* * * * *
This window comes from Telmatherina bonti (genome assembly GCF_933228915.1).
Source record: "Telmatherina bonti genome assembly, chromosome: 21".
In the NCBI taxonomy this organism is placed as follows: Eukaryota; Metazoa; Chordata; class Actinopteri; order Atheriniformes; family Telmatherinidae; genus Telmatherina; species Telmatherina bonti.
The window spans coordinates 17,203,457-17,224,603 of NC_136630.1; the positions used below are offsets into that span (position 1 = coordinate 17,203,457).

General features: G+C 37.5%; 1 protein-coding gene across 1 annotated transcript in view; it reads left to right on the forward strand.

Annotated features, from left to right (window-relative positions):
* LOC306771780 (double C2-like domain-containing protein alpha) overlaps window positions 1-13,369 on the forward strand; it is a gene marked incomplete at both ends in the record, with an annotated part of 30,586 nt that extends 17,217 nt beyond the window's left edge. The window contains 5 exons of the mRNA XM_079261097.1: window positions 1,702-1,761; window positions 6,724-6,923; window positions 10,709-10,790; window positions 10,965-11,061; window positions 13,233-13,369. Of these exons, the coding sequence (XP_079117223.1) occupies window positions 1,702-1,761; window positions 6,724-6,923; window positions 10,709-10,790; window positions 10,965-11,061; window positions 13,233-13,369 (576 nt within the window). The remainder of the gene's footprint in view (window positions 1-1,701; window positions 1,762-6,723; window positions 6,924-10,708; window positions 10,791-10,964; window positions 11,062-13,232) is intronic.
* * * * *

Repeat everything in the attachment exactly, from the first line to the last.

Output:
This window comes from Telmatherina bonti (genome assembly GCF_933228915.1).
Source record: "Telmatherina bonti genome assembly, chromosome: 21".
In the NCBI taxonomy this organism is placed as follows: Eukaryota; Metazoa; Chordata; class Actinopteri; order Atheriniformes; family Telmatherinidae; genus Telmatherina; species Telmatherina bonti.
The window spans coordinates 17,203,457-17,224,603 of NC_136630.1; the positions used below are offsets into that span (position 1 = coordinate 17,203,457).

General features: G+C 37.5%; 1 protein-coding gene across 1 annotated transcript in view; it reads left to right on the forward strand.

Annotated features, from left to right (window-relative positions):
* LOC306771780 (double C2-like domain-containing protein alpha) overlaps window positions 1-13,369 on the forward strand; it is a gene marked incomplete at both ends in the record, with an annotated part of 30,586 nt that extends 17,217 nt beyond the window's left edge. The window contains 5 exons of the mRNA XM_079261097.1: window positions 1,702-1,761; window positions 6,724-6,923; window positions 10,709-10,790; window positions 10,965-11,061; window positions 13,233-13,369. Of these exons, the coding sequence (XP_079117223.1) occupies window positions 1,702-1,761; window positions 6,724-6,923; window positions 10,709-10,790; window positions 10,965-11,061; window positions 13,233-13,369 (576 nt within the window). The remainder of the gene's footprint in view (window positions 1-1,701; window positions 1,762-6,723; window positions 6,924-10,708; window positions 10,791-10,964; window positions 11,062-13,232) is intronic.